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A NASA probe is collecting images of an unusual-looking asteroid

Before its end, NASA’s Dart probe was able to collect more images of the cosmic segment. I noticed an unusual phenomenon.

When NASA’s DART probe hit the moon, the asteroid Dimorphos, on September 27, 2022,
This was a complete mission success
: The object’s orbital period around the asteroid Didymus has been reduced by more than half an hour – more than the participants had hoped for. Shortly before its end, the probe was able to take some pictures of the asteroid and collect data.

Analysis of this material indicates that the asteroid is actively throwing material into space. There are probably millions of other small asteroids doing this as well, and continuously throughout the solar system. This is reported by Nair Trugolo of the University of Alicante and his team over at arXiv.

Brocken rotates on its own axis

Accordingly, Didymus rotates very quickly, and the centrifugal forces caused by this, especially at the equator, are sufficient to lift stones and dust off the surface and fling them into space, where they then float above the surface or orbit around the asteroid. to enter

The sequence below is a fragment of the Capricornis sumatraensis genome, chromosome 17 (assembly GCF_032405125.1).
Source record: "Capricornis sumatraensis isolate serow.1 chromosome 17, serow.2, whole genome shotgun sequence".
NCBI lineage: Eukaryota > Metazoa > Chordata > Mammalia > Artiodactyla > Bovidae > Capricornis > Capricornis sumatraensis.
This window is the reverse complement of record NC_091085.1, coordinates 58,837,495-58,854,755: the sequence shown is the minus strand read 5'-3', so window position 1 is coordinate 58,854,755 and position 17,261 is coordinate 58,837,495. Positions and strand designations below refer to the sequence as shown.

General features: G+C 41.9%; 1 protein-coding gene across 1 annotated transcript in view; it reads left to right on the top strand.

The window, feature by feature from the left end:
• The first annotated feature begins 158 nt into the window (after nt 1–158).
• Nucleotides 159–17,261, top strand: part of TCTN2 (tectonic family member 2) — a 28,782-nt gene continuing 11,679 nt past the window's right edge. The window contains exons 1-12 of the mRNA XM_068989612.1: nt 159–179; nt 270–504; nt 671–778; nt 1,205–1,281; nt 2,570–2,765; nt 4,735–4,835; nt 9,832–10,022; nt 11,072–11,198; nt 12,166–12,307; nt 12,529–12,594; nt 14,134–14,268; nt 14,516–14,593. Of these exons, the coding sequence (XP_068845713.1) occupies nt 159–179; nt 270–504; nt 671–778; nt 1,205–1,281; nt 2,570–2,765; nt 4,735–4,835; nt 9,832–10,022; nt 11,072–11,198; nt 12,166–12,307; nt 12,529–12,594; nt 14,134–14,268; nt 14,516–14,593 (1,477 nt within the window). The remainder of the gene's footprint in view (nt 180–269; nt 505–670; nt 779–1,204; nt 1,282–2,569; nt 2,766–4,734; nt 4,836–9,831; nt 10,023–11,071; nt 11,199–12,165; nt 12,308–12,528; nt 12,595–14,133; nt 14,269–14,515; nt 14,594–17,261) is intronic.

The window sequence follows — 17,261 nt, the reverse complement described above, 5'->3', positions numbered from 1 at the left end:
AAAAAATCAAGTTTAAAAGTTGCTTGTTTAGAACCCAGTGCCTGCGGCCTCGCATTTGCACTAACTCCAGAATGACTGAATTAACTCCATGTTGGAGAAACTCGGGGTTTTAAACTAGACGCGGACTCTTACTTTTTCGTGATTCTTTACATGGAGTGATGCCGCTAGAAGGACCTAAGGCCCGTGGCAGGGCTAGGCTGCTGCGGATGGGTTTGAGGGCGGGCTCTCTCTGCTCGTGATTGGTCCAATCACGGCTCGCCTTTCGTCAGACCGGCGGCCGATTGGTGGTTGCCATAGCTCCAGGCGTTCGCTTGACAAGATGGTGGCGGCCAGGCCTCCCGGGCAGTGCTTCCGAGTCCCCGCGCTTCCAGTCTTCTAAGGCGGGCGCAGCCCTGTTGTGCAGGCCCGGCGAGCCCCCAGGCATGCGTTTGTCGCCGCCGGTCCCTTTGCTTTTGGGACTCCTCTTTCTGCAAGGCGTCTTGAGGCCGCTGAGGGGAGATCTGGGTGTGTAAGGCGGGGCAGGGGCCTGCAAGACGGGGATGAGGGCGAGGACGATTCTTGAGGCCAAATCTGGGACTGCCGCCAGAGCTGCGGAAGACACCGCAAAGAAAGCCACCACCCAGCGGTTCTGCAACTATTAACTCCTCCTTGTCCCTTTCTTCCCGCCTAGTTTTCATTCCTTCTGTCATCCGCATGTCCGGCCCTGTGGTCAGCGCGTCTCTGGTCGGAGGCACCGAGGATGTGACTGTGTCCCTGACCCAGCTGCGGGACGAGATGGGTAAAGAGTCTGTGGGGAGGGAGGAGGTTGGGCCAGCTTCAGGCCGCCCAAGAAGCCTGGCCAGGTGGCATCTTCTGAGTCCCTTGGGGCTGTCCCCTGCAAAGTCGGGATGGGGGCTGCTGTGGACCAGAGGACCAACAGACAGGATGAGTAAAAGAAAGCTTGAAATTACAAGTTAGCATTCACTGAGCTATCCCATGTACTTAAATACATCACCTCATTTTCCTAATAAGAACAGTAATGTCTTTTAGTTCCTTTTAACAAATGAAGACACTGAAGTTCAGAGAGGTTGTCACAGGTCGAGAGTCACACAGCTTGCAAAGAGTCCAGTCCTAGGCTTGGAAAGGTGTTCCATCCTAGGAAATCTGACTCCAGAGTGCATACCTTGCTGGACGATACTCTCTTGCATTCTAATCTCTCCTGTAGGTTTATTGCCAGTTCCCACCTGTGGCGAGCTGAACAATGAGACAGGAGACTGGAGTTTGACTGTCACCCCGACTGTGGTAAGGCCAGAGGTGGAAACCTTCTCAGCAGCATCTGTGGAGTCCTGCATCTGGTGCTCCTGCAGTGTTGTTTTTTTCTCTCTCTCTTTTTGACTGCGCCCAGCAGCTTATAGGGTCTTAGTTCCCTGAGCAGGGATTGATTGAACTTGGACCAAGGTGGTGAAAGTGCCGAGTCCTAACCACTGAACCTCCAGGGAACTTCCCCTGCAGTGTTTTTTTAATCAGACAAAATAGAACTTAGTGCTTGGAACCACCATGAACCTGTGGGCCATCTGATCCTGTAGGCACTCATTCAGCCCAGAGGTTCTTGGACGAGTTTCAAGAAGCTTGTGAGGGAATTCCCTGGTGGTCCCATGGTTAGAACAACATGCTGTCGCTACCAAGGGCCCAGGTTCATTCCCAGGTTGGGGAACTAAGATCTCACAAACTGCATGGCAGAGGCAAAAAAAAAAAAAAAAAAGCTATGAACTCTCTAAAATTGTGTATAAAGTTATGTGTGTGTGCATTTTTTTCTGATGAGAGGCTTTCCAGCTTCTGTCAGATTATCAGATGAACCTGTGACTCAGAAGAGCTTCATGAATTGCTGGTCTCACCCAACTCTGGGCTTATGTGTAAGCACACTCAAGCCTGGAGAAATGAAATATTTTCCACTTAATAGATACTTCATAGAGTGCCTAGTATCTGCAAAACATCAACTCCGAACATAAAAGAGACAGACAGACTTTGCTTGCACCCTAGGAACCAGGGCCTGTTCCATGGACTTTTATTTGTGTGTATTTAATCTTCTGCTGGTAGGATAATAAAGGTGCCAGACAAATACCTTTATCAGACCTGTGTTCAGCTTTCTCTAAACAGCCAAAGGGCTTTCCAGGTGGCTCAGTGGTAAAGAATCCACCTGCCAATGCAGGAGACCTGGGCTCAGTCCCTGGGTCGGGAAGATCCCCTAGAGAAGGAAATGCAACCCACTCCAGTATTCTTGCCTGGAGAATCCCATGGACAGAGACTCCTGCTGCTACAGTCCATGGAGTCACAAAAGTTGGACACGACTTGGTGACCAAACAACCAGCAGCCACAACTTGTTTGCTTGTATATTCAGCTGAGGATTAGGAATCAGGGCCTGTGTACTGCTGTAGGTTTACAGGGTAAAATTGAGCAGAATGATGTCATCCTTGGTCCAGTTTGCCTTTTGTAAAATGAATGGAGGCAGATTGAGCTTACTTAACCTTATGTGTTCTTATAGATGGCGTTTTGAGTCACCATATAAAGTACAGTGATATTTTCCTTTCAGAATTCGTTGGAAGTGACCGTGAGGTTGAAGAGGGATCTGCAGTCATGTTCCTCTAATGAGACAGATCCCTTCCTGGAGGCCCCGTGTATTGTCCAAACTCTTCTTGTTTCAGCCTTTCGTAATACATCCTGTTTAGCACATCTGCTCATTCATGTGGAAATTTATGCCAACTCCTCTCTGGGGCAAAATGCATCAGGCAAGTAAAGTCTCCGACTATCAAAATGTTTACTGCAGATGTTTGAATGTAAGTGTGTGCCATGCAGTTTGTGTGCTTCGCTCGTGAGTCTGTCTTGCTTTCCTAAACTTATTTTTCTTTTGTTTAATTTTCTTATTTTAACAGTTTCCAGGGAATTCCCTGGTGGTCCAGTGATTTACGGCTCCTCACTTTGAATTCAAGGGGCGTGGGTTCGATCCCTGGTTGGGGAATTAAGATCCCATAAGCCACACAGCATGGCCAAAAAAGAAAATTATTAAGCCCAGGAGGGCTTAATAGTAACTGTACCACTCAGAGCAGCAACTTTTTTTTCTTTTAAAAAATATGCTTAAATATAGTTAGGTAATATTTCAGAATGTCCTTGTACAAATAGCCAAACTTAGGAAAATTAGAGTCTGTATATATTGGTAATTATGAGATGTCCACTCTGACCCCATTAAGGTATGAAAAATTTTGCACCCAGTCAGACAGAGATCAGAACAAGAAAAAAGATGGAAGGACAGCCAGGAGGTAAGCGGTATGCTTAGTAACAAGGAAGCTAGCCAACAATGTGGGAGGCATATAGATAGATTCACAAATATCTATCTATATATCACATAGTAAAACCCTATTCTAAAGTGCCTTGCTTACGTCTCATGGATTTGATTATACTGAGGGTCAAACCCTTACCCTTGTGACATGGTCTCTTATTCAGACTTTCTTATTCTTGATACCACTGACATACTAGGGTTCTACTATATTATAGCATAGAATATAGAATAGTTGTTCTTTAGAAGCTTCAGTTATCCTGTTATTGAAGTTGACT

Once every 2 hours 16 minutes, the part rotates completely around its axis. At these speeds, Didymus is an asteroid “on the verge of settling down,” the authors wrote.

Heavier particles can float for a while after liftoff, land on the surface, break off again, and these same cycles repeat over and over. Or they eventually land at latitudes from which no further take-off is possible.

The impact can become so strong that it rips asteroids apart

Some of the floating rocks will reach orbit, and others may land from a companion to Dimorphos. Even smaller particles may disappear from the system as the solar wind pushes them further into space and out of the asteroid’s gravitational field.

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Contrary to what you might think, larger objects stay above the surface longer than smaller ones: the pressure of the solar wind on the side of the daytime asteroid rapidly pushes smaller grains to the surface.

These analyzes are still preliminary and can only be clarified by the HERA mission, which is supposed to reach the system in 2027. According to the working group, the size, shape and composition of the asteroid make this very likely.

The rotation is caused by something called the Yorp effect: the sun heats different parts of an asteroid to different degrees depending on its albedo. This heat is subsequently radiated and produces thrust, which also varies. It’s a small effect, but it builds up over time and can eventually push an asteroid faster and faster.

The impact could eventually become so strong that it rips asteroids apart, as happened in 2013 with P/2013 R3. In Didymus, however, according to current knowledge, this is not imminent in the near future.